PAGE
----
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“WHO needs Jeremy Corbyn? Not when you’ve got Chris Grayling nationalising the railways. He’s already got things going on the East Coast main line. Even better, the Transport Secretary’s now the butt of jokes from John McDonnell.
“‘Come on Chris. East Coast today, the whole system tomorrow’ was the shadow chancellor’s hilarious tweet.
“Only a free marketeer like Grayling could insist that kicking Virgin Trains East Coast off the London to Edinburgh line and replacing it with a state-owned operator of last resort didn’t amount to temporary nationalisation.”
Not my words. The words of Alistair Osborne, the business-friendly business commentator of The Times in Rupert Murdoch’s business-friendly newspaper on Thursday.
When you have a prominent right-wing journalist, writing in an influential free-market and Tory-government-supporting paper, taking the mickey — in fact, taking you to task, because he sarcastically savaged an earlier decision by Failing Grayling as a “brilliant wheeze” — then you know you’re in trouble.
And there was more. “The really embarrassing thing is that it took him six months to make a blindingly obvious decision.
“Finally, the penny has dropped. You can’t have a competitive rail franchise market if you can screw up a bid and still keep the train set.”
You won’t be surprised to learn that this is what we think too.
Because Aslef, the trade union for train drivers — and 96 per cent of the train drivers in England, Scotland and Wales choose to belong to our union, which was formed in Leeds in 1880 — campaigned first for the public ownership of our railways, which we achieved under the Labour government of Clement Attlee immediately after the second world war and against the privatisation of British Railways by John Major 45 years later.
Because we can all see that privatisation hasn’t worked.
Even Margaret Thatcher described the privatisation of our railway as a privatisation too far, because it is a natural public monopoly and should be run not for private profit but as a public service.
On every measure put forward by Major in the 1990s, rail privatisation has failed. Fares and public subsidies have soared — we now have the highest fares in Europe — while our trains have got more crowded and the rolling stock has, on average, got older.
There is no real competition between the train operating companies. And where there is competition, between the freight operating companies, it has led to disaster.
We all know why the privatised train companies like the franchise system — when they talk about “risk and reward” they mean there is no risk, it’s all reward — but we need a Labour government elected at the next general election committed to putting the wheels and steel of our fragmented and privatised railway back together as a modern, integrated, and publicly owned system fit for the 21st century.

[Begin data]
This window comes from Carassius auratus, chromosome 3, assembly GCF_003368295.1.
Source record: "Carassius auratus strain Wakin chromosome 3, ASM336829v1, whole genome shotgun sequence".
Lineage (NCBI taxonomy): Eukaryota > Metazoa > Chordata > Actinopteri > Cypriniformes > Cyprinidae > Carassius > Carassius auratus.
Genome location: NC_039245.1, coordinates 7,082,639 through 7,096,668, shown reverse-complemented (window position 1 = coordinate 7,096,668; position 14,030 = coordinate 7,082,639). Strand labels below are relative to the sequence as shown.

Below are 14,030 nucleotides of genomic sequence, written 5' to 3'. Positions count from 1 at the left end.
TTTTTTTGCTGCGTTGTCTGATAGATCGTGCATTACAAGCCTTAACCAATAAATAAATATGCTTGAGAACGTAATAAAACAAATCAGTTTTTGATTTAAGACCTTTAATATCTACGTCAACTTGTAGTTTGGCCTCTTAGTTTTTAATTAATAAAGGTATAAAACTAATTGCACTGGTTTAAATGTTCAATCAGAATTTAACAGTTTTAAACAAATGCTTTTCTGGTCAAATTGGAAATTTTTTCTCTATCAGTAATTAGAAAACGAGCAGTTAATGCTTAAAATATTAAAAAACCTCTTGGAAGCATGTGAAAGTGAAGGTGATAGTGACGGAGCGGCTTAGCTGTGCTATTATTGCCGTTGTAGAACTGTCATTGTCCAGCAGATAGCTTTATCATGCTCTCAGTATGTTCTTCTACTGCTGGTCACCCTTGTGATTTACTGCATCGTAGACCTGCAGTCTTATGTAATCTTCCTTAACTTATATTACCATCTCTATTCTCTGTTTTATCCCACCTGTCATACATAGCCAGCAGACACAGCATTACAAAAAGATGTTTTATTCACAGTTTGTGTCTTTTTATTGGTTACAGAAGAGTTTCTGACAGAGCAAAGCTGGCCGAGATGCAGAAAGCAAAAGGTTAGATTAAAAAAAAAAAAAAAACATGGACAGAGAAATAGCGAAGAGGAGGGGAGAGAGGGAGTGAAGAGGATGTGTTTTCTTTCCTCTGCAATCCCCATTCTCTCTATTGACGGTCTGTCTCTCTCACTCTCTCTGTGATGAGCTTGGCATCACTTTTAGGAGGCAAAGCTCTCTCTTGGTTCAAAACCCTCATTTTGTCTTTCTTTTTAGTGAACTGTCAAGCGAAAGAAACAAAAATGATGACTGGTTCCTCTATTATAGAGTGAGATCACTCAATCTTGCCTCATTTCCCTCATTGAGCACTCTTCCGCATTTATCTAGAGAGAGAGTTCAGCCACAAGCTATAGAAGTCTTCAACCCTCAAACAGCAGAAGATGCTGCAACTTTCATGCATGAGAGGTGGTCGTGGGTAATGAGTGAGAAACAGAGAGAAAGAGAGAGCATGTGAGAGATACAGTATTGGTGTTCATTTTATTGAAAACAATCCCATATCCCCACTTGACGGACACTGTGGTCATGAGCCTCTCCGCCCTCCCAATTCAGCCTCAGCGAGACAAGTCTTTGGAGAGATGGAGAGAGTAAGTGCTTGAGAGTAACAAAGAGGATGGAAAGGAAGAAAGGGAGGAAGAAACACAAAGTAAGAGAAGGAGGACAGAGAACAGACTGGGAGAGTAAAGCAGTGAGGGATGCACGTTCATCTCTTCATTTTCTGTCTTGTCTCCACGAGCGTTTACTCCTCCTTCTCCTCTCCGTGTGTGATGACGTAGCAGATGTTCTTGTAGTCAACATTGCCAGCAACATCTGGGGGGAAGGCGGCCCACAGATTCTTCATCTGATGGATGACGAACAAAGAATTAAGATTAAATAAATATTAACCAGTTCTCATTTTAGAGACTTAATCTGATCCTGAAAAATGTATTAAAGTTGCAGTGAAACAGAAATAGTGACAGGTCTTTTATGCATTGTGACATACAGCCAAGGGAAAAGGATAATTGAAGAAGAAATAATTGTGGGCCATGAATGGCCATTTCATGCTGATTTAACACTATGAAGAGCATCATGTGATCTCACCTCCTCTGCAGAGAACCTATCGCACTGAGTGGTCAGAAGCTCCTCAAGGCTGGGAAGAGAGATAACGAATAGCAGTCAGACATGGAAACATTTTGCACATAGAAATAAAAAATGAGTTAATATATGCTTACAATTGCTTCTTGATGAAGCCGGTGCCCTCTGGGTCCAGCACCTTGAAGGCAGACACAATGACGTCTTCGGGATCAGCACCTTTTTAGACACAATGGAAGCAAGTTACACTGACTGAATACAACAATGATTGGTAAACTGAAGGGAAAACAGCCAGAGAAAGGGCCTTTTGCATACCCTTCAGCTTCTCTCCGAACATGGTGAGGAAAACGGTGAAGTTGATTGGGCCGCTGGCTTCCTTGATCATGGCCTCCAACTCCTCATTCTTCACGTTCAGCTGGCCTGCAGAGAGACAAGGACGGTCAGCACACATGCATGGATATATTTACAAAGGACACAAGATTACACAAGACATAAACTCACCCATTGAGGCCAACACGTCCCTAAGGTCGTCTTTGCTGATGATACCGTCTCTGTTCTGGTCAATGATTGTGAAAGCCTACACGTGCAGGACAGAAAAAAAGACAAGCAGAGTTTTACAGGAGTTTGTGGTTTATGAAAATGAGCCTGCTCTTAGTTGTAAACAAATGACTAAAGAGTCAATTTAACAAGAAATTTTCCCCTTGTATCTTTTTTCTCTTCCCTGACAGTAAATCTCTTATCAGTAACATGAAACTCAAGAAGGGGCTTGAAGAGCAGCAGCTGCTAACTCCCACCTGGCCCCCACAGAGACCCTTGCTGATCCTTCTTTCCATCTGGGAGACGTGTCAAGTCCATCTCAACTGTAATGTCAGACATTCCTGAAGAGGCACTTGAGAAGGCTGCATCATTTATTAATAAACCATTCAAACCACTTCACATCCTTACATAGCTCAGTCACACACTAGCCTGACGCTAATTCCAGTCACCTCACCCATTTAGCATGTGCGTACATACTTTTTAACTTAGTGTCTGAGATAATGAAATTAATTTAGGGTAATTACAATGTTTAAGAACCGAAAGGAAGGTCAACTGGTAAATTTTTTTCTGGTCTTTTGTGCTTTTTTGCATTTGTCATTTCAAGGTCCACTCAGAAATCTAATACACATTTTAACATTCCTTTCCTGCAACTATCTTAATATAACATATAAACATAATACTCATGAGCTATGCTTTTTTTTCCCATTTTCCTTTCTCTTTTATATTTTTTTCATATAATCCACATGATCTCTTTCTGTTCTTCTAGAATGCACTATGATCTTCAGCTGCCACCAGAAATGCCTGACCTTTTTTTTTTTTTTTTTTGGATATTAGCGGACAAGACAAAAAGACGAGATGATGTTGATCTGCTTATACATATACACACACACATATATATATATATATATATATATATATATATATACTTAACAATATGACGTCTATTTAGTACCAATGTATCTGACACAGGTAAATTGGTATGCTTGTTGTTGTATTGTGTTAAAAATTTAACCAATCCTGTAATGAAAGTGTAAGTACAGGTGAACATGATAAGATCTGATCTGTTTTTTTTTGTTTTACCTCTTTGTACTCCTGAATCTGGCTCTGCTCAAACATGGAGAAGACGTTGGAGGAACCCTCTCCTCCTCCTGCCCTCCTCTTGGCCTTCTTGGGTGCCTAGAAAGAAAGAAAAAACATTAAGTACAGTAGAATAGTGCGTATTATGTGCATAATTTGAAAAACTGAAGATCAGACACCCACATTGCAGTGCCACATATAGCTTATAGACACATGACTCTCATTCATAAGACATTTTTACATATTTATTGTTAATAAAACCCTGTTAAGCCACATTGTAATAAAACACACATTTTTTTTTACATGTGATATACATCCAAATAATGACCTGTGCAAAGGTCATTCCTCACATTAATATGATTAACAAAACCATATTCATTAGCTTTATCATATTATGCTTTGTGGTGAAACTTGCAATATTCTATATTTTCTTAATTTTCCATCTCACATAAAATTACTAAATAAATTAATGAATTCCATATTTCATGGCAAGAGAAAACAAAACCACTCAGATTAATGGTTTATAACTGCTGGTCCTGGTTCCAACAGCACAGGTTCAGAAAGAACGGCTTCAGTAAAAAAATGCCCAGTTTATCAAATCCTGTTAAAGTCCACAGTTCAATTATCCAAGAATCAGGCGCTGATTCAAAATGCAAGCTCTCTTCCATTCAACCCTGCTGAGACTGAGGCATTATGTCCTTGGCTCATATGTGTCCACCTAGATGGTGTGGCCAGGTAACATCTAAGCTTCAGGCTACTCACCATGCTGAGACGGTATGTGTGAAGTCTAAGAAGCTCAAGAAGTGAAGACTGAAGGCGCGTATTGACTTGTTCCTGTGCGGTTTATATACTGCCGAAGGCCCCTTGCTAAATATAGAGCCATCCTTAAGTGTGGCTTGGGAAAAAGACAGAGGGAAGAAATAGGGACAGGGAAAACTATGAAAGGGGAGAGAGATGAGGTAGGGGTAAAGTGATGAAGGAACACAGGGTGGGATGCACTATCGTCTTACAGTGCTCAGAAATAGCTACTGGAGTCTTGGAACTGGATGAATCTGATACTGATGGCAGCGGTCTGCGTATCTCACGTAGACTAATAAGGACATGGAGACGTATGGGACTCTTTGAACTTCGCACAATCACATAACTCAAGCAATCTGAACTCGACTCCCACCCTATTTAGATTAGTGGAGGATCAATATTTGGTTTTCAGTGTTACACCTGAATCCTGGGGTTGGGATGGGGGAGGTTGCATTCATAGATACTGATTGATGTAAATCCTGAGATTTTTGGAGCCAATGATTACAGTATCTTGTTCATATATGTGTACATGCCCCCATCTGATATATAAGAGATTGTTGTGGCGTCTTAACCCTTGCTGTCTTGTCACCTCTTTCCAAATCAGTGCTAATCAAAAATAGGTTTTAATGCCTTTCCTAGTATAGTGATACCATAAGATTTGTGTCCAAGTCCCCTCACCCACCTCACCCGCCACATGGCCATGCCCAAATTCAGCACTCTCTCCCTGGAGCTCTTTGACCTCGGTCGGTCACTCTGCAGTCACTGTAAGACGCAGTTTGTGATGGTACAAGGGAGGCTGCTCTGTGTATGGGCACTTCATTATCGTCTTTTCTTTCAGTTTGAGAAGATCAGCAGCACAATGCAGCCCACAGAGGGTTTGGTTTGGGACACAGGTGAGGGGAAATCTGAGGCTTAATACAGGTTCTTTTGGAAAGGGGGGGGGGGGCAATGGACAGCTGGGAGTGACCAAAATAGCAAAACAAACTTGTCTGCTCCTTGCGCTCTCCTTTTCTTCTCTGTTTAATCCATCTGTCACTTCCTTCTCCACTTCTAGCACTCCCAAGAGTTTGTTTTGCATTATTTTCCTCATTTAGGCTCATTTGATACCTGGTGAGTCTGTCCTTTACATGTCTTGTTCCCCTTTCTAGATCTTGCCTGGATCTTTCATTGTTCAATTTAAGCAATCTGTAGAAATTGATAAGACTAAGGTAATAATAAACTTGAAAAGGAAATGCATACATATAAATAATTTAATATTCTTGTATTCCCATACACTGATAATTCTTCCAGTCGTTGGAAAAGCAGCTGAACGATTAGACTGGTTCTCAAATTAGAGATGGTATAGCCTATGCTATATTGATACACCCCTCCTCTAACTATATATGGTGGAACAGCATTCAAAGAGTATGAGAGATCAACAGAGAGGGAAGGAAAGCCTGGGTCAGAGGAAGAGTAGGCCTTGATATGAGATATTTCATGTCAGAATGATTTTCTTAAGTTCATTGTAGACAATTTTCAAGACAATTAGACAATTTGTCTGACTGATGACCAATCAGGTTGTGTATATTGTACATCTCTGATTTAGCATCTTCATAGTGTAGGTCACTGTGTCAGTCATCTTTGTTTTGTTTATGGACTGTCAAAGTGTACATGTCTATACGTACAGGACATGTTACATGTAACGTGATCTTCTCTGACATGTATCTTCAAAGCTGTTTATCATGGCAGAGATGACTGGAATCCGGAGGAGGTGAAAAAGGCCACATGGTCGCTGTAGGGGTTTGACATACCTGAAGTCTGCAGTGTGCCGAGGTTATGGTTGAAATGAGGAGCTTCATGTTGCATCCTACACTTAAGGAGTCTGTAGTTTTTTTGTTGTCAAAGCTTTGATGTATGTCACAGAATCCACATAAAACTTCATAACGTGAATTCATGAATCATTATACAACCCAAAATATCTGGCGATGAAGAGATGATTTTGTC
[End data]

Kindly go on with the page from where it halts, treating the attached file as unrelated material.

That’s not just what we, as a progressive trade union affiliated to the Labour Party, want. It’s what the overwhelming majority of passengers want too.
Opinion polls show they are fed up with being ripped off by the train companies. Annual season tickets in the south-east of England now cost around £5,000 — an awful lot of money to pay just to get to work in London — especially when you know £500 of that is going straight into the pockets of the privateers as profit.
That’s why we welcome the decision to bring the East Coast back into public ownership, at least temporarily, using the vehicle of Directly Operated Railways Ltd, until all our railways are under proper nationalised government control.
This is the third time in 10 years that a private company has messed up on that line. And remember that last time when that happened and it was run in the public sector, it returned more than £1 billion to the Treasury.
It’s important that staff and passengers are properly protected while the Transport Secretary desperately tries to patch up a failing franchise system that everyone in the industry knows doesn’t work.
I think it’s sad that Tory dogma — and no-one is more wedded to the failed privatisation model than Grayling — means they will, in time, return this service to the private sector, doubtless for it to fail again.
Because with Failing Grayling, Richard Branson and Brian Souter — the operator VTEC, despite using the Virgin logo, is in fact only 10 per cent owned by Branson and 90 per cent by Stagecoach — it’s like alchemy in reverse.
Instead of turning base metal into gold, they turn gold into base metal and the profits made by East Coast when it was in the public sector into losses.
That’s why we want all parts of Britain’s railway — the wheels and the steel brought back together under a publicly owned operator, not a private, profit-making company more interested in dividends than safety.
Because we only have to look at Railtrack to see the horrific consequences that can have.
Mick Whelan has spent 34 years on the railway, and 34 years as an active trade unionist. He was elected general secretary of Aslef in 2011, became chair of the Trade Union & Labour Party Liaison Organisation in 2016 and was elected to the national executive committee of the Labour Party in 2017.
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